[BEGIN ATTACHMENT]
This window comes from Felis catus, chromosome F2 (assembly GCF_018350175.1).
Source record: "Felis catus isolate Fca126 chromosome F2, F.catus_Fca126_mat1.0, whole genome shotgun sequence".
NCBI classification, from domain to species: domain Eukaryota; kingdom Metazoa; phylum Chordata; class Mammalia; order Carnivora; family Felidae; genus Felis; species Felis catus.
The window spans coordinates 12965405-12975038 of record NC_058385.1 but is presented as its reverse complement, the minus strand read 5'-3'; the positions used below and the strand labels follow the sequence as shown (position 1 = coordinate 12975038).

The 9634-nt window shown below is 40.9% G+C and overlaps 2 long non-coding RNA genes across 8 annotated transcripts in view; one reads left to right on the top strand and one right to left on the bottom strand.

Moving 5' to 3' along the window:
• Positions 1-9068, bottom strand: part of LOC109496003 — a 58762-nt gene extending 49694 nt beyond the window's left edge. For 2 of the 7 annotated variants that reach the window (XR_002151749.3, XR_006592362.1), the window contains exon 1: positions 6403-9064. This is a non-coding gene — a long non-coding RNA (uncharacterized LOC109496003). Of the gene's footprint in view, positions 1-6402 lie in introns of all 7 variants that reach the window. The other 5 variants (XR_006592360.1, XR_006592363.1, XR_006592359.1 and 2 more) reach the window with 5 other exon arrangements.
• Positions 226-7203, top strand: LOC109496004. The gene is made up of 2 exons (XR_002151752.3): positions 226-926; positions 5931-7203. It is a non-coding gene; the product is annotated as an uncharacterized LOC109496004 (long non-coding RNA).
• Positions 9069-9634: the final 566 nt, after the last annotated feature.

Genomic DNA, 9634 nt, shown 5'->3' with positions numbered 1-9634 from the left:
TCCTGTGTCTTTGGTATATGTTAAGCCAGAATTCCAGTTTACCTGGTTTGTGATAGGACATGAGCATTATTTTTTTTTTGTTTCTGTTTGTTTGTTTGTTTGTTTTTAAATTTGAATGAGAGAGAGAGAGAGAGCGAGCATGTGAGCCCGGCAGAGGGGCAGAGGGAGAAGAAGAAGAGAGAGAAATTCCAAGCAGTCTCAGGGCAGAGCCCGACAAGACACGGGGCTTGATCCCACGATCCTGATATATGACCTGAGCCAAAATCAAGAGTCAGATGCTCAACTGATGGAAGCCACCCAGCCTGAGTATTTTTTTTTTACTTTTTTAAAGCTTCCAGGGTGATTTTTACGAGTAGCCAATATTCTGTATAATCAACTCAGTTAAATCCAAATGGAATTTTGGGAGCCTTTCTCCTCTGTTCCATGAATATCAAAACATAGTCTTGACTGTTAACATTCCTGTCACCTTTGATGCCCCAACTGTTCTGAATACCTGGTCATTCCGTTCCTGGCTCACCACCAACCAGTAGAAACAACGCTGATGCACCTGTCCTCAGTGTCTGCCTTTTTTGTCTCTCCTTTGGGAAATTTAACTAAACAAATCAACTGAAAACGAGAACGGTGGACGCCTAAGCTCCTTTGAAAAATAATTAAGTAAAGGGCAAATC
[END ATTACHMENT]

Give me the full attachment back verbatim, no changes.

This window comes from Felis catus, chromosome F2 (assembly GCF_018350175.1).
Source record: "Felis catus isolate Fca126 chromosome F2, F.catus_Fca126_mat1.0, whole genome shotgun sequence".
NCBI classification, from domain to species: domain Eukaryota; kingdom Metazoa; phylum Chordata; class Mammalia; order Carnivora; family Felidae; genus Felis; species Felis catus.
The window spans coordinates 12965405-12975038 of record NC_058385.1 but is presented as its reverse complement, the minus strand read 5'-3'; the positions used below and the strand labels follow the sequence as shown (position 1 = coordinate 12975038).

The 9634-nt window shown below is 40.9% G+C and overlaps 2 long non-coding RNA genes across 8 annotated transcripts in view; one reads left to right on the top strand and one right to left on the bottom strand.

Moving 5' to 3' along the window:
• Positions 1-9068, bottom strand: part of LOC109496003 — a 58762-nt gene extending 49694 nt beyond the window's left edge. For 2 of the 7 annotated variants that reach the window (XR_002151749.3, XR_006592362.1), the window contains exon 1: positions 6403-9064. This is a non-coding gene — a long non-coding RNA (uncharacterized LOC109496003). Of the gene's footprint in view, positions 1-6402 lie in introns of all 7 variants that reach the window. The other 5 variants (XR_006592360.1, XR_006592363.1, XR_006592359.1 and 2 more) reach the window with 5 other exon arrangements.
• Positions 226-7203, top strand: LOC109496004. The gene is made up of 2 exons (XR_002151752.3): positions 226-926; positions 5931-7203. It is a non-coding gene; the product is annotated as an uncharacterized LOC109496004 (long non-coding RNA).
• Positions 9069-9634: the final 566 nt, after the last annotated feature.

Genomic DNA, 9634 nt, shown 5'->3' with positions numbered 1-9634 from the left:
TCCTGTGTCTTTGGTATATGTTAAGCCAGAATTCCAGTTTACCTGGTTTGTGATAGGACATGAGCATTATTTTTTTTTTGTTTCTGTTTGTTTGTTTGTTTGTTTTTAAATTTGAATGAGAGAGAGAGAGAGAGCGAGCATGTGAGCCCGGCAGAGGGGCAGAGGGAGAAGAAGAAGAGAGAGAAATTCCAAGCAGTCTCAGGGCAGAGCCCGACAAGACACGGGGCTTGATCCCACGATCCTGATATATGACCTGAGCCAAAATCAAGAGTCAGATGCTCAACTGATGGAAGCCACCCAGCCTGAGTATTTTTTTTTTACTTTTTTAAAGCTTCCAGGGTGATTTTTACGAGTAGCCAATATTCTGTATAATCAACTCAGTTAAATCCAAATGGAATTTTGGGAGCCTTTCTCCTCTGTTCCATGAATATCAAAACATAGTCTTGACTGTTAACATTCCTGTCACCTTTGATGCCCCAACTGTTCTGAATACCTGGTCATTCCGTTCCTGGCTCACCACCAACCAGTAGAAACAACGCTGATGCACCTGTCCTCAGTGTCTGCCTTTTTTGTCTCTCCTTTGGGAAATTTAACTAAACAAATCAACTGAAAACGAGAACGGTGGACGCCTAAGCTCCTTTGAAAAATAATTAAGTAAAGGGCAAATC